Blood pressure classification in children and adolescents

     

    For children aged 1 to 13 years

    For children aged 13-17 years

    Normal blood pressure

    <90th centile

    <120/<80 mmHg

    Elevated blood pressure

    ≥90th centile to <95th centile or 120/80
    mmHg to <95th centile (whichever is lower)

    120/<80 to 129/<80 mmHg

    Stage 1 Hypertension

    ≥95th centile to <95th centile + 12 mmHg or 130/80 to 139/89 mmHg (whichever is lower)

    130/80 to 139/89 mmHg

    Stage 2 Hypertension

    ≥95th centile + 12 mmHg, or ≥140/90 mmHg (whichever is lower)

    ≥140/90 mmHg

     Severe Hypertension

    Hypertensive Urgency

    >95th centile + 30 mmHg without symptoms/signs of target end organ damage (See Examination)

    >180/120
    without symptoms/signs of target end organ damage (See Examination)

    Hypertensive Emergency

    >95th centile + 30 mmHg associated with encephalopathy,
    eg headache vomiting, vision changes and neurological symptoms (facial nerve palsy, lethargy, seizures, coma) +/- target-end organ damage

    >180/120
    associated with encephalopathy,
    eg headache vomiting, vision changes and neurological symptoms (facial nerve palsy, lethargy, seizures, coma) +/- target-end organ damage

    Management

    Emergency management of severe hypertension

    Emergency management of severe hypertension diagram

    • Discuss with renal team and retrieval/ICU team  

    Hypertensive Urgency

    If medically stable, consider short acting oral agents while investigating cause

    • Nifedipine
    • Commence 0.25–0.5 mg/kg/day (max 20 mg) and titrate up as required to a maximum of 3 mg/kg/day (max 120 mg)

    Hypertensive Emergency

    • Intravenous therapy; discuss with renal team and retrieval/ICU team
    • Aim to gradually reduce BP to the patient's estimated 95th centile
    • Decrease BP by 25% of the original value every 24 hours till target BP reached. Reduce rate of decrease if patient becomes symptomatic

    Hypertension without severe features

     Hypertension without severe features

    Investigations

    First-line investigations

    • UEC, CMP, urinalysis +/- renal ultrasound
    • Consider LFT, Hb1Ac, fasting lipids particularly in children with BMI >95th centile

    Further investigations should only be considered in consultation with a general or renal paediatrician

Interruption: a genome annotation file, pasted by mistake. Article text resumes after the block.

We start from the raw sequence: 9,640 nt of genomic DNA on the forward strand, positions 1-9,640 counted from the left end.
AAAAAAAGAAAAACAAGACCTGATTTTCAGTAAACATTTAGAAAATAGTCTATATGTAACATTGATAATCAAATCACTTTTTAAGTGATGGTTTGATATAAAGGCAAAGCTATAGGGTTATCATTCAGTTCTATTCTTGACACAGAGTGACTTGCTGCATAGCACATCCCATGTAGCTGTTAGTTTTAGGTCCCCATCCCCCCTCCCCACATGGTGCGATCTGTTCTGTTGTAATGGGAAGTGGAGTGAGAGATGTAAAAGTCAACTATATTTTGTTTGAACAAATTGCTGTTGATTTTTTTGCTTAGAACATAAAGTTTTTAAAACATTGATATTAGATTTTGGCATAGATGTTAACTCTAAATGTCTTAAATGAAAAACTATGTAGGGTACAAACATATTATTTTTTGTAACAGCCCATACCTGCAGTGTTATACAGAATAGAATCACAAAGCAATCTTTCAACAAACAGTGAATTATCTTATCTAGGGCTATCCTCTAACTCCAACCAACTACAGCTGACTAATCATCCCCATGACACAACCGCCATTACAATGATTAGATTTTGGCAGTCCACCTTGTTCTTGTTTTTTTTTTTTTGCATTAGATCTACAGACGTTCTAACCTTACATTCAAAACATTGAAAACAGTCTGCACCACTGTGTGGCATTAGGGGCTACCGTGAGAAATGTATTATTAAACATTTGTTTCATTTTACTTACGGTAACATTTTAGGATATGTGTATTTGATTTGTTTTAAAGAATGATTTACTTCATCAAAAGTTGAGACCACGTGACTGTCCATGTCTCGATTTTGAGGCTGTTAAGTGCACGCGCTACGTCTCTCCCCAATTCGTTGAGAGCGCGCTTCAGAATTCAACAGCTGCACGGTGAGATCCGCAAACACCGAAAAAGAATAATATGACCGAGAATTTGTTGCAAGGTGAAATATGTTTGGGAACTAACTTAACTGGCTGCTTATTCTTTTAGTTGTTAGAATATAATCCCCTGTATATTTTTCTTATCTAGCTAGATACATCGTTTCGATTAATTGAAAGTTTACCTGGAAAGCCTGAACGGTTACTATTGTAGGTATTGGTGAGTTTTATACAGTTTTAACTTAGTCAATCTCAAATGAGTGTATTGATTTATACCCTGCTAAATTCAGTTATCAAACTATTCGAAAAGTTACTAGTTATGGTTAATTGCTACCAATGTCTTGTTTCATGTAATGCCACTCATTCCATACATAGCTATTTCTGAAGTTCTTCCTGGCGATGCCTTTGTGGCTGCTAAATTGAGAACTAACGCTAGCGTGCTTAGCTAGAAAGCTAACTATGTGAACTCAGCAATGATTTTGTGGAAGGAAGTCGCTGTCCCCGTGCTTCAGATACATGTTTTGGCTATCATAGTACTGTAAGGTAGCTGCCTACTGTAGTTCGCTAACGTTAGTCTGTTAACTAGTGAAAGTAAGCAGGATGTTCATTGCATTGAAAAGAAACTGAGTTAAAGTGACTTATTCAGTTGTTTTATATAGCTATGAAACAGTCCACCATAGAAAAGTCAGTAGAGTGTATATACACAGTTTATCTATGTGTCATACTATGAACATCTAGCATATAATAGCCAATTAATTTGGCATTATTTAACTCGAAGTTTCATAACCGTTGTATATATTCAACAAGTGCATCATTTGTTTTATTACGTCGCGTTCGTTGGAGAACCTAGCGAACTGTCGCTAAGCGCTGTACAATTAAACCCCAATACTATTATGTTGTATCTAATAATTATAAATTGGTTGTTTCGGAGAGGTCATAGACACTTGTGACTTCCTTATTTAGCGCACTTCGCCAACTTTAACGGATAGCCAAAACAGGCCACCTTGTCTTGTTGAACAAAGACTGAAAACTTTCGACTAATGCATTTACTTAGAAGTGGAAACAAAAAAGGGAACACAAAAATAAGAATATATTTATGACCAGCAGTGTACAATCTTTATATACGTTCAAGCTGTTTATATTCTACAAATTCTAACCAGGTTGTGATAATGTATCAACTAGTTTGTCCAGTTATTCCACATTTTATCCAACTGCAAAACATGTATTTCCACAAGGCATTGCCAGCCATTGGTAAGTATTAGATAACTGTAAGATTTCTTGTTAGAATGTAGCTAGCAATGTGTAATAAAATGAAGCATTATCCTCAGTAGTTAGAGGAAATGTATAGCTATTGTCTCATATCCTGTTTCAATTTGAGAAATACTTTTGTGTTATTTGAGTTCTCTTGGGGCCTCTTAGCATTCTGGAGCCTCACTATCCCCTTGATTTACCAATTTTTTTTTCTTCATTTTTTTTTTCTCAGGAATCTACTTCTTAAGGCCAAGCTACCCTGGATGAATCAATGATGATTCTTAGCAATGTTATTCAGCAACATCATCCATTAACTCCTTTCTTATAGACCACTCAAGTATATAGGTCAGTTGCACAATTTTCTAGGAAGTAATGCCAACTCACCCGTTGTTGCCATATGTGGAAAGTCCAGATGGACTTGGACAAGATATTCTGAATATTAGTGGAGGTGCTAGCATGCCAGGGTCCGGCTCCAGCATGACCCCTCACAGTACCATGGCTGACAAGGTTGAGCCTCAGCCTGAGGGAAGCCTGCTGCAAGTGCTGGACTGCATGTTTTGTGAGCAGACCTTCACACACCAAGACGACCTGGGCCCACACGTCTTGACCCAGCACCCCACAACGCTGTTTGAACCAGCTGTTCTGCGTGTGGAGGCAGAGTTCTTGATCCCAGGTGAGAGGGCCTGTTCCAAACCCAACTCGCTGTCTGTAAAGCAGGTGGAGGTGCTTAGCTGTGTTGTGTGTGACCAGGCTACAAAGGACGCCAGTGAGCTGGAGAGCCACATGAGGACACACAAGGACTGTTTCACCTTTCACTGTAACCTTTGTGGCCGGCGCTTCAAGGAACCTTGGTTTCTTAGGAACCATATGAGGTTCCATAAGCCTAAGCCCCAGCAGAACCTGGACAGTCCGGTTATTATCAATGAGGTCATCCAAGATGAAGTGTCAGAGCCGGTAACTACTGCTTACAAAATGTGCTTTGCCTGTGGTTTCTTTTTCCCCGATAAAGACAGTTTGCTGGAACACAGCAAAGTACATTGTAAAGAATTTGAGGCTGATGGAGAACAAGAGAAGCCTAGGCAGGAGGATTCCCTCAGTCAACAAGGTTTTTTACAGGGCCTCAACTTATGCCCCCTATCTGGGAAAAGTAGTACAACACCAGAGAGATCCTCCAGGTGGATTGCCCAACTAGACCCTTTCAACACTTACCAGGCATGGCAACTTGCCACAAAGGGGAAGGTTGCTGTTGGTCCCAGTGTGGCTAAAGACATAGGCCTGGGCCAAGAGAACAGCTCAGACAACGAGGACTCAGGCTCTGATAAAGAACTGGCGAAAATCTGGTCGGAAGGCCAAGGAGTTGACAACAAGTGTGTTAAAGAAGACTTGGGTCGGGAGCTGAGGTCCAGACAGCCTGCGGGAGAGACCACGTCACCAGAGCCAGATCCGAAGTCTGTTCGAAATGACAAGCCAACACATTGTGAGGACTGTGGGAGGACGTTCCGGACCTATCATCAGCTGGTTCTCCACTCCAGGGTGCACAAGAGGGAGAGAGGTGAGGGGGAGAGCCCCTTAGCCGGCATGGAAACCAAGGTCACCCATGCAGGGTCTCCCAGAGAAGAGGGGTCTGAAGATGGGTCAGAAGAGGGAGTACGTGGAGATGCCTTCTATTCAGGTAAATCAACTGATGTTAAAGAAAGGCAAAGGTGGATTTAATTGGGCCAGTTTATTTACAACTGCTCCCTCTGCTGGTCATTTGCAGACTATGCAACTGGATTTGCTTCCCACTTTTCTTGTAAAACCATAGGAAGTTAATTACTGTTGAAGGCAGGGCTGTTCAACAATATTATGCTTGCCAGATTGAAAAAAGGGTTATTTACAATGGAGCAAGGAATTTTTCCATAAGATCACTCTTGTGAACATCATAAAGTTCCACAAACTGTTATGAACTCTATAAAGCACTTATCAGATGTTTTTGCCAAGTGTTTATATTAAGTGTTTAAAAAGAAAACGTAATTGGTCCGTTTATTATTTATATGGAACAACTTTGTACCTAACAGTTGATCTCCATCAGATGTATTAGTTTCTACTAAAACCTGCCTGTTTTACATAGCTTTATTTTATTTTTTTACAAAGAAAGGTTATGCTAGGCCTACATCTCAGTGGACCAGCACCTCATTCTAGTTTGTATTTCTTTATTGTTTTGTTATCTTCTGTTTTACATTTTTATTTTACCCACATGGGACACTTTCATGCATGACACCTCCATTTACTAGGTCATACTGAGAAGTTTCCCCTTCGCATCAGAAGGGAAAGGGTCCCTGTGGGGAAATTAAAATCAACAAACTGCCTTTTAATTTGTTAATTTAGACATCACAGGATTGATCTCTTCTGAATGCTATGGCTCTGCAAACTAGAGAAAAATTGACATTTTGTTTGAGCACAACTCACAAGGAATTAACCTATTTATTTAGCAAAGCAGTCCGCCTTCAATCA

Consider further testing if child meets one of the following criteria:

    • <6 years
    • Concerns for secondary causes on history/examination
    • Abnormal first-line investigations

    Further Investigations

    • Bloods: FBE, Bicarbonate, renin/aldosterone ratio, TFT, plasma metanephrins, cortisol, fasting glucose
    • Urine: microscopy, protein/creatinine ratio, catecholamines, drug screen
    • Imaging: renal doppler ultrasound, DMSA, CTA/MRA
    • Other: echocardiogram, sleep study

    Lifestyle Counselling

    Dietary modifications

    • Rich in fresh fruit and vegetables/legumes, fish, poultry, lean red meat and low fat dairy
    • Limit intake of high sodium, fat or sugar containing foods

    Lifestyle modifications

    • Increase physical activity, aiming 40 minutes moderate to vigorous exercise 3-5 days/week
    • Consider counselling/behavioural techniques to help address weight management and metabolic risk

    Medical management

    Should be commenced if:

    • Conservative measures have failed
    • Symptomatic hypertension develops
    • Stage 2 hypertension with no modifiable risk factors
    • Hypertension in setting of chronic kidney disease/diabetes

    Medical management should only be commenced in consultation with a general or renal paediatrician

    • Long-acting calcium channel blockers such as amlodipine are recommended as first line therapy. Other medication may be preferred in children with BMI >95th centile, diabetes or proteinuria

    Consider consultation with local paediatric team when

    • Red flags (see history section above) or ongoing concerns are present
    • Hypertensive urgency or hypertensive emergency
    • Medical management of hypertension is required

    Consider transfer when

    Child requiring care beyond the comfort level of the hospital

    For emergency advice and paediatric or neonatal ICU transfers, see Retrieval Services

    Consider discharge when

    Hypertensive children without severe features may be discharged with appropriate follow-up (See flowchart)

    Parent information

    See Parent resources

    Additional notes

    How to Measure Blood Pressure – American Academy of Pediatrics (video)

    Last updated June 2021

  • Reference List

    1. Dionne, J. Updated guideline may improve the recognition and diagnosis of hypertension in children and adolescents; review of the 2017 AAP blood pressure clinical practice guideline. Current Hypertension Reports. 2017. vol 19 (10), p84. 
    2. Flynn, J.T et al. Clinical practice guideline for screening and management of high blood pressure in children and adolescents. Pediatrics. 2017 vol 140 (3)